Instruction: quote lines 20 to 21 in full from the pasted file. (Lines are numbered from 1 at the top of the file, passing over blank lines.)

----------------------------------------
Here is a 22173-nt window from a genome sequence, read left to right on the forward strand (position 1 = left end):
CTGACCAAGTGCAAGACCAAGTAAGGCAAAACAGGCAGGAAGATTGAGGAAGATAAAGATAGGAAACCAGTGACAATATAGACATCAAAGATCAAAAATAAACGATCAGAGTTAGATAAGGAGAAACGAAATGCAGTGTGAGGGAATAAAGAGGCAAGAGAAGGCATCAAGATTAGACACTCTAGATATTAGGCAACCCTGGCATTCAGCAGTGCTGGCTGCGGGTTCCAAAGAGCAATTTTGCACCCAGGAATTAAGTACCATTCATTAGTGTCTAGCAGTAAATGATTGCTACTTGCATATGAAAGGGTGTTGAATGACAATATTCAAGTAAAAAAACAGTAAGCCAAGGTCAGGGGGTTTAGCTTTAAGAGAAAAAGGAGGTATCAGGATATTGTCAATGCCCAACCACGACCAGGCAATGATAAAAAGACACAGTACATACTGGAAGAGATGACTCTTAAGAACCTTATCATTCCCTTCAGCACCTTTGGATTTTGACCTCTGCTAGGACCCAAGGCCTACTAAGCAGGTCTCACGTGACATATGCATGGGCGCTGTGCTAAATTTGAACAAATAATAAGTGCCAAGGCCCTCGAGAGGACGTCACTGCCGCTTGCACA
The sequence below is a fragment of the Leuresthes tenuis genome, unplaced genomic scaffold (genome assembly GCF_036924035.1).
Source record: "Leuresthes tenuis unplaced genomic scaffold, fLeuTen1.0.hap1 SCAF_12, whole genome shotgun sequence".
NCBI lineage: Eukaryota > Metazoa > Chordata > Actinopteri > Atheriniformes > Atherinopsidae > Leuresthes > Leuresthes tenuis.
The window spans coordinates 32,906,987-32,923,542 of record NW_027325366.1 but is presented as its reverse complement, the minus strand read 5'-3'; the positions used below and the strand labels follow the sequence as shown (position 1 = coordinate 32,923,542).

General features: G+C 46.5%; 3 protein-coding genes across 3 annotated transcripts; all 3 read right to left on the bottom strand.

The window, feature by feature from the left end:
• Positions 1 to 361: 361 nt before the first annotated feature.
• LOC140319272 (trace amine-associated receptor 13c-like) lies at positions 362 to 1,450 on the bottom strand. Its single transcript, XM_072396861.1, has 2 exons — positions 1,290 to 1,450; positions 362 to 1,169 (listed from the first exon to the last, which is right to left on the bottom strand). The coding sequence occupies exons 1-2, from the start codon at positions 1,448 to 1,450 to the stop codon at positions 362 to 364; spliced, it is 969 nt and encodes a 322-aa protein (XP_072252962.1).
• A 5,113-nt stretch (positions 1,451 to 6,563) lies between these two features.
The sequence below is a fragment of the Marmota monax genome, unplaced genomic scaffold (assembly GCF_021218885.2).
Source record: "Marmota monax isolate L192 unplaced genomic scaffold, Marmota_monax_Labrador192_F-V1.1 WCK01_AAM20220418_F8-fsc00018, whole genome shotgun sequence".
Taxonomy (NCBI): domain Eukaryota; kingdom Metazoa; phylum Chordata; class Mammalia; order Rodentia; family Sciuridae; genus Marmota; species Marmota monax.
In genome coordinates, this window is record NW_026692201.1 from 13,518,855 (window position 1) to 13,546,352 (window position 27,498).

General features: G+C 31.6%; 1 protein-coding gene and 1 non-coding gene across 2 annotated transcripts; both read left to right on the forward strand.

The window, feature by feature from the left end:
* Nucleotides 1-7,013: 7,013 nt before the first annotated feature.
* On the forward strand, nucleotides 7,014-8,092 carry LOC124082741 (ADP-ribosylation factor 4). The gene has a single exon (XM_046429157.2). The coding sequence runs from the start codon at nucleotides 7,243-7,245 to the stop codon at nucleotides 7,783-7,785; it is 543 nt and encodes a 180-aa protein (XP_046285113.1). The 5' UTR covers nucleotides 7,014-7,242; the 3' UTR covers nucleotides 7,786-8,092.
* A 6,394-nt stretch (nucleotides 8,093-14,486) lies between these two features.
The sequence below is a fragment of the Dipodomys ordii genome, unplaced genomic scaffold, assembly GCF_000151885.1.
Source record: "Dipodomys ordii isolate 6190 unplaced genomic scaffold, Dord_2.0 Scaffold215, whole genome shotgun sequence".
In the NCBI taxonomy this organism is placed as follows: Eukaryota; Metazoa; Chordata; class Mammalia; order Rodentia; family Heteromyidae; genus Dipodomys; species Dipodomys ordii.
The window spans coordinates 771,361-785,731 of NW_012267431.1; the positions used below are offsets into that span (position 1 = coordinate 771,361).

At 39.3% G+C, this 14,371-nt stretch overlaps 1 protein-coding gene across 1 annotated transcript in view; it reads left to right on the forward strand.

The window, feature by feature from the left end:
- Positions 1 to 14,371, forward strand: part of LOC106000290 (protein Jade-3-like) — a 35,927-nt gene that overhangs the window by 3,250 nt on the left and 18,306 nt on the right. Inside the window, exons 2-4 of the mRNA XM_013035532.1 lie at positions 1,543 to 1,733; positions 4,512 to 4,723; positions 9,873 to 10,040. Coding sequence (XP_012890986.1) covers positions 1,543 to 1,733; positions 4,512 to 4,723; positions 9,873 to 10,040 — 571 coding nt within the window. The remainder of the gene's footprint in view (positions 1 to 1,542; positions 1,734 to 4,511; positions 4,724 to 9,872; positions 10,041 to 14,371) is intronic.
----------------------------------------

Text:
* A 6,394-nt stretch (nucleotides 8,093-14,486) lies between these two features.
The sequence below is a fragment of the Dipodomys ordii genome, unplaced genomic scaffold, assembly GCF_000151885.1.